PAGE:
I hate Brussels sprouts. There, I've said it. The vegetable that has become synonymous with the British Christmas dinner (presumably because in the days before global trade and improved storage made every type of food available throughout the year, it was one of the few vegetables in season in December) is to me one maliciously designed to ruin that traditional turkey dinner. So I have to admit, when a press release from the National Farmers Union (NFU) claiming that new EU pesticides legislation threatened sprout growing in the UK hit my in-box, my initial thought was 'Yippee'.

But is that response misguided? Because not only do some strange people (including one of my colleagues I was discussing the subject with a few minutes ago) actually like sprouts, but growing them is an important part of the livelihood of many farmers. And of course it's not just in sprouts where the banning of many widely used chemicals will have an impact. Farmers and crop scientists say that without many of the currently used pesticides, yields will drop and food prices rise – not what we want as a recession bites and many people are losing their jobs and incomes.

The issue is stricter controls on pesticides in the EU, after European Parliament negotiators reached a deal with the 27 EU member states. The legislation will ban chemicals that can trigger cancer or cause neural, hormonal or genetic damage. An impact assessment by the Pesticides Safety Directorate suggests that 23 insecticides could be banned, together with several key herbicides and fungicides. British farmers claim that the controls would make cultivation of crops such as broccoli, cauliflower, carrots and onions, as well as Brussels sprouts, uncompetitive in the UK.

The full parliament is expected to vote on the package in January, after which it goes to EU leaders for final approval.

If adopted, the legislation will let member states license pesticides at national level or through mutual recognition. The new rules are meant to replace the EU's 1991 pesticides legislation.

The EU is to be divided into three zones – north, centre and south – with compulsory mutual recognition within each zone as the basic rule. Currently pesticide approvals are handled by each individual country. Individual countries will still be able to ban a pesticide because of specific environmental or agricultural circumstances.

The EU says it wants "to stimulate the production of more effective pesticides to the benefit of farmers and the chemicals industry, while improving environmental and health protection".

Antonia Mockin, from the European Commission, said: "These are the substances that are most dangerous to human health, that cause cancer, that disrupt the body's internal systems – reproductive and otherwise." And environmental groups such as the Pesticides Action Network Europe have welcomed the agreement.

But not all scientists are convinced that the science behind the legislation is sound, and there are worries about the impact on food production. An assessment by the UK's Pesticides Safety Directorate says that between 14% and 23% of approved products are likey to go if legislation is approved, including most pyrethroid insecticides and the slug killer methiocarb, assessed as potentially neurotoxic. And under a ban of endocrine-disrupting compounds, azole products currently used to fight septoria in cereals would be lost, as would mancozeb, a fungicide used to combat potato blight.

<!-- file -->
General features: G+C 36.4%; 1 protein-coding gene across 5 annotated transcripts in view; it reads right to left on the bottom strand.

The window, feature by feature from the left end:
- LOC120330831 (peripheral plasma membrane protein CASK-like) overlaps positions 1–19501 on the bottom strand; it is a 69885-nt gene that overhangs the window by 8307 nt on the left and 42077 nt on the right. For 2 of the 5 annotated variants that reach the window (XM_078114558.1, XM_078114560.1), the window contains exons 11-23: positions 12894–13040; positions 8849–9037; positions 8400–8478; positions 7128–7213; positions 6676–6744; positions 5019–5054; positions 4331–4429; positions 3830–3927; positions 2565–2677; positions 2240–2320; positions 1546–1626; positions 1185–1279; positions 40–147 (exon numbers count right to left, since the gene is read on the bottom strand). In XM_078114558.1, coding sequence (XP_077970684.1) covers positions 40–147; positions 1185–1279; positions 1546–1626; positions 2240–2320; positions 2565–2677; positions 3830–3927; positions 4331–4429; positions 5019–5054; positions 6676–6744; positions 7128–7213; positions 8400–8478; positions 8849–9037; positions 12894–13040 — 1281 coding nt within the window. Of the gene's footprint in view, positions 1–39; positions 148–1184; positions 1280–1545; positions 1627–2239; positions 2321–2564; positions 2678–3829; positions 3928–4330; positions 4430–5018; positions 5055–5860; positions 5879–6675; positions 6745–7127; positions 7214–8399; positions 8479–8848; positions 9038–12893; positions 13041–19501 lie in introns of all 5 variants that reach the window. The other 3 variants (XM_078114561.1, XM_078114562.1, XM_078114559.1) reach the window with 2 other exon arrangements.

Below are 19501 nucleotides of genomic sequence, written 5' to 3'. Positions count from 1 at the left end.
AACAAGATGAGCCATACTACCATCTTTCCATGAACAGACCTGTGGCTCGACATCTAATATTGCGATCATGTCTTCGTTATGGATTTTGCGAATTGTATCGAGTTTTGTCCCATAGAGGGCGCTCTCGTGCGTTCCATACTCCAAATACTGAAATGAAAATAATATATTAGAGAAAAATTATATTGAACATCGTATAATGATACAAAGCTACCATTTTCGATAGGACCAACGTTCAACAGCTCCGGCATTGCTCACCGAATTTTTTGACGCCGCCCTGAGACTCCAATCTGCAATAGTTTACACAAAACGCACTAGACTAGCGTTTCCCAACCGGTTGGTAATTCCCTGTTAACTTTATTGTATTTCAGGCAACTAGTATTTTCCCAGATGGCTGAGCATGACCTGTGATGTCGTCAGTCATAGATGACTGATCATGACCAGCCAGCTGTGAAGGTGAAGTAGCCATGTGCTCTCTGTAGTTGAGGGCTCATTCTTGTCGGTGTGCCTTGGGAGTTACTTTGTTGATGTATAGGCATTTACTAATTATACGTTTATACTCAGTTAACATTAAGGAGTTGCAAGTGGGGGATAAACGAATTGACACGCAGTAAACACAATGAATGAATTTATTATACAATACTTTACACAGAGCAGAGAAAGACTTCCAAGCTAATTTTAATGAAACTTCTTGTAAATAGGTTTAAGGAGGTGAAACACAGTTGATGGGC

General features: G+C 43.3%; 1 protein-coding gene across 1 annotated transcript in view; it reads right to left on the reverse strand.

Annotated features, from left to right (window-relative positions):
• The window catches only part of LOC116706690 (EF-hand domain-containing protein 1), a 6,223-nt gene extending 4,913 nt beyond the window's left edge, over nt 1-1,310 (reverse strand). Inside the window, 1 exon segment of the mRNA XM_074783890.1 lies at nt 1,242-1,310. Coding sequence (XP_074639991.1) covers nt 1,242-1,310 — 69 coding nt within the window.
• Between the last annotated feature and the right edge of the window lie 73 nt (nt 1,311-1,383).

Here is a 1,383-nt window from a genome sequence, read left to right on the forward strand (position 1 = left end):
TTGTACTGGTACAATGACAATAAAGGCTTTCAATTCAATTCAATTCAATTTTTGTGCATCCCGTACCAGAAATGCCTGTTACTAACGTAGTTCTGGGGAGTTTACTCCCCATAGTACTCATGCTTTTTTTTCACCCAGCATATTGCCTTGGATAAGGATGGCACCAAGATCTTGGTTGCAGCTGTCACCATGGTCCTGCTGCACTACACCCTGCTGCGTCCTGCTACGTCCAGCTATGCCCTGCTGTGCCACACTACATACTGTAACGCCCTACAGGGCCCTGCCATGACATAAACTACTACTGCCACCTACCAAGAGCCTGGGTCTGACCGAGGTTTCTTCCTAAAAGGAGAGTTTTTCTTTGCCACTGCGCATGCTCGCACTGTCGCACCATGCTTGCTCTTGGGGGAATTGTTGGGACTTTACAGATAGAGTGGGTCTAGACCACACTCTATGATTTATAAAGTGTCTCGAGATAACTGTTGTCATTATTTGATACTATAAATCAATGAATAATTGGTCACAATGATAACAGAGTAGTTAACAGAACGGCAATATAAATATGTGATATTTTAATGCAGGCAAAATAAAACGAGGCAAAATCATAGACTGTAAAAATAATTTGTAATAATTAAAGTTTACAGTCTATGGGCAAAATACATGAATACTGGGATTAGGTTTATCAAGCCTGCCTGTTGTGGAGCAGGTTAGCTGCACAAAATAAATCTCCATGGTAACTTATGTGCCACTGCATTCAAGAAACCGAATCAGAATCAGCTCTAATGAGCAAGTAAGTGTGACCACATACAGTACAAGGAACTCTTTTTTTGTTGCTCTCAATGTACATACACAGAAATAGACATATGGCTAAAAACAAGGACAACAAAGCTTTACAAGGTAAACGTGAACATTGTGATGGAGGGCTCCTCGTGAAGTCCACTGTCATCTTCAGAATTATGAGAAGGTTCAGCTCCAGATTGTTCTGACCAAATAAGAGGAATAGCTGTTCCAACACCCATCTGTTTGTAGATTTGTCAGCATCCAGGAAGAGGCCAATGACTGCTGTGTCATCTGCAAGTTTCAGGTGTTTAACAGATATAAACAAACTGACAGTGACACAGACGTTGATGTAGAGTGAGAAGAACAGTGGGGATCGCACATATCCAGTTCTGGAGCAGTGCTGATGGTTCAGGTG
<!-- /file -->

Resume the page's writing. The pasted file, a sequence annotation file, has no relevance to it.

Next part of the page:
A petition to the European parliament on 8 December signed by 72 scientists said that fewer active ingredients would inevitably lead to problems, as pests that were regularly treated with just a single product would develop resistance

"European agriculture is not in a position to be losing more active ingredients," said Prof John Lucas, head of plant pathology at Rothamsted Research, who delivered the petition. "We fear that we will not be able to replace the substances banned at the speed that policymakers believe.

"The [pesticide] industry is only able to launch about five new active ingredients per year. This is 10 times less than the rate at which they have been removed from the market.

"Pests develop resistance faster than the industry finds solutions. European farmers are already facing resistance problems as a result of a limited crop protection portfolio."

In a letter to David Kidney MP dated December 3, UK Prime Minister Gordon Brown said that the proposed legislation could damage agriculture and food production without securing any meaningful benefits for health or the environment.

Pekka Pesonen, secretary-general of COPA-COGECA, which represents European farmers, said farmers are not against stricter rules on pesticides in general, but underlined that if the use of a substance or a product is forbidden for European farmers, their use should be banned for imported products as well. If that is not the case, end consumers will still end up buying products including the banned substances and the competitiveness of European agriculture will be distorted, he added.

More detail and background on the proposed legislation is available from Euractiv here. An impact assessment for UK agriculture is available from the Pesticides Safety Directorate. And for those of you with access to CAB Abstracts, there is a wealth of information to enable you to judge the science for yourself. For example, a search for 'pesticides and endocrine and (disrupting or disruption)' produces over 200 bibliographic records, while there are over 800 records on pesticides and neurotoxicity.

Meanwhile, for those of you that like them – enjoy your Christmas sprouts!

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